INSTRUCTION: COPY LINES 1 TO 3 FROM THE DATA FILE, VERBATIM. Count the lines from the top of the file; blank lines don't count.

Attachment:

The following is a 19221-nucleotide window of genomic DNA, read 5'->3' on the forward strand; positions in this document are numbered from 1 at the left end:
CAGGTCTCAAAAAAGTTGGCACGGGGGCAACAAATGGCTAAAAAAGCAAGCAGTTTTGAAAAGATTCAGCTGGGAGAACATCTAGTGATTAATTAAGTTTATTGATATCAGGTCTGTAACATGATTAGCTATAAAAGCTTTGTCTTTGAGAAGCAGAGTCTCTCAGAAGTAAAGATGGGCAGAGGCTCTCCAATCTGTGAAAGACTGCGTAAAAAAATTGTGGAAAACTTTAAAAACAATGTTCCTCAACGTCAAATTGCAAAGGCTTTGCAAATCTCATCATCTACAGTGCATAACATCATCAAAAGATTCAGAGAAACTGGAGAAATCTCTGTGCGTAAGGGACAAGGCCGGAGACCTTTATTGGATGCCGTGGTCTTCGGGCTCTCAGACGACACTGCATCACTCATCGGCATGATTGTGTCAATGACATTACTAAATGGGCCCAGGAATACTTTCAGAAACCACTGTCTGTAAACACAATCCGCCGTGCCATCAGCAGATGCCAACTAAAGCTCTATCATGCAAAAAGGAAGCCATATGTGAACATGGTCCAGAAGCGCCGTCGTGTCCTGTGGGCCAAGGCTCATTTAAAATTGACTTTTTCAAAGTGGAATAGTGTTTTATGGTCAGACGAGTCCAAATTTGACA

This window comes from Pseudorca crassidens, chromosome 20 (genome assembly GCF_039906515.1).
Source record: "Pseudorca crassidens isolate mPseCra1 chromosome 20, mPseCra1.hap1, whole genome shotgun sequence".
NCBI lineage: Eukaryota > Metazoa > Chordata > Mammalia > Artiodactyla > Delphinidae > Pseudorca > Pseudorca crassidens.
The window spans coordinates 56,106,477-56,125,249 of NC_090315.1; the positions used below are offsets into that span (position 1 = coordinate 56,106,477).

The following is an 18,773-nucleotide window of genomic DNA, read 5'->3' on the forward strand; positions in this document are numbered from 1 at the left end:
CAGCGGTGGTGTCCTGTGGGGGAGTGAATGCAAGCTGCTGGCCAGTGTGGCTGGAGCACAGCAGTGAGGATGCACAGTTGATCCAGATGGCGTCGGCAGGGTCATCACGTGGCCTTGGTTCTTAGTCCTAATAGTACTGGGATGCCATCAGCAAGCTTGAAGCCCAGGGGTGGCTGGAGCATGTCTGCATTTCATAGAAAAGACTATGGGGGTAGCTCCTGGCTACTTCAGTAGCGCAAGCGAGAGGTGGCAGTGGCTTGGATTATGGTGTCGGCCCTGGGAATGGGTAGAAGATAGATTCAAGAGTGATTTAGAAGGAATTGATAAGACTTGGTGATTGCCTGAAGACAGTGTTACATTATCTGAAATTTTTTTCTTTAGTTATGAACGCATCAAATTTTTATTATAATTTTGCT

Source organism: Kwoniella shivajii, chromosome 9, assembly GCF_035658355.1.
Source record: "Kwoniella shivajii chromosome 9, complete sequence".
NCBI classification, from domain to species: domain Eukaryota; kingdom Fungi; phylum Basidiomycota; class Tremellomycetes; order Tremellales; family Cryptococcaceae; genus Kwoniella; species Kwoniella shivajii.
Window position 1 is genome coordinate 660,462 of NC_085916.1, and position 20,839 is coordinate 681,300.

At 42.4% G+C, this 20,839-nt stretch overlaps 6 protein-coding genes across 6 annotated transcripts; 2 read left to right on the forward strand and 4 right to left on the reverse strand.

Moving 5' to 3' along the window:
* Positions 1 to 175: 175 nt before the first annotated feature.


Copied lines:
The following is a 19221-nucleotide window of genomic DNA, read 5'->3' on the forward strand; positions in this document are numbered from 1 at the left end:
CAGGTCTCAAAAAAGTTGGCACGGGGGCAACAAATGGCTAAAAAAGCAAGCAGTTTTGAAAAGATTCAGCTGGGAGAACATCTAGTGATTAATTAAGTTTATTGATATCAGGTCTGTAACATGATTAGCTATAAAAGCTTTGTCTTTGAGAAGCAGAGTCTCTCAGAAGTAAAGATGGGCAGAGGCTCTCCAATCTGTGAAAGACTGCGTAAAAAAATTGTGGAAAACTTTAAAAACAATGTTCCTCAACGTCAAATTGCAAAGGCTTTGCAAATCTCATCATCTACAGTGCATAACATCATCAAAAGATTCAGAGAAACTGGAGAAATCTCTGTGCGTAAGGGACAAGGCCGGAGACCTTTATTGGATGCCGTGGTCTTCGGGCTCTCAGACGACACTGCATCACTCATCGGCATGATTGTGTCAATGACATTACTAAATGGGCCCAGGAATACTTTCAGAAACCACTGTCTGTAAACACAATCCGCCGTGCCATCAGCAGATGCCAACTAAAGCTCTATCATGCAAAAAGGAAGCCATATGTGAACATGGTCCAGAAGCGCCGTCGTGTCCTGTGGGCCAAGGCTCATTTAAAATTGACTTTTTCAAAGTGGAATAGTGTTTTATGGTCAGACGAGTCCAAATTTGACA

This window comes from Pseudorca crassidens, chromosome 20 (genome assembly GCF_039906515.1).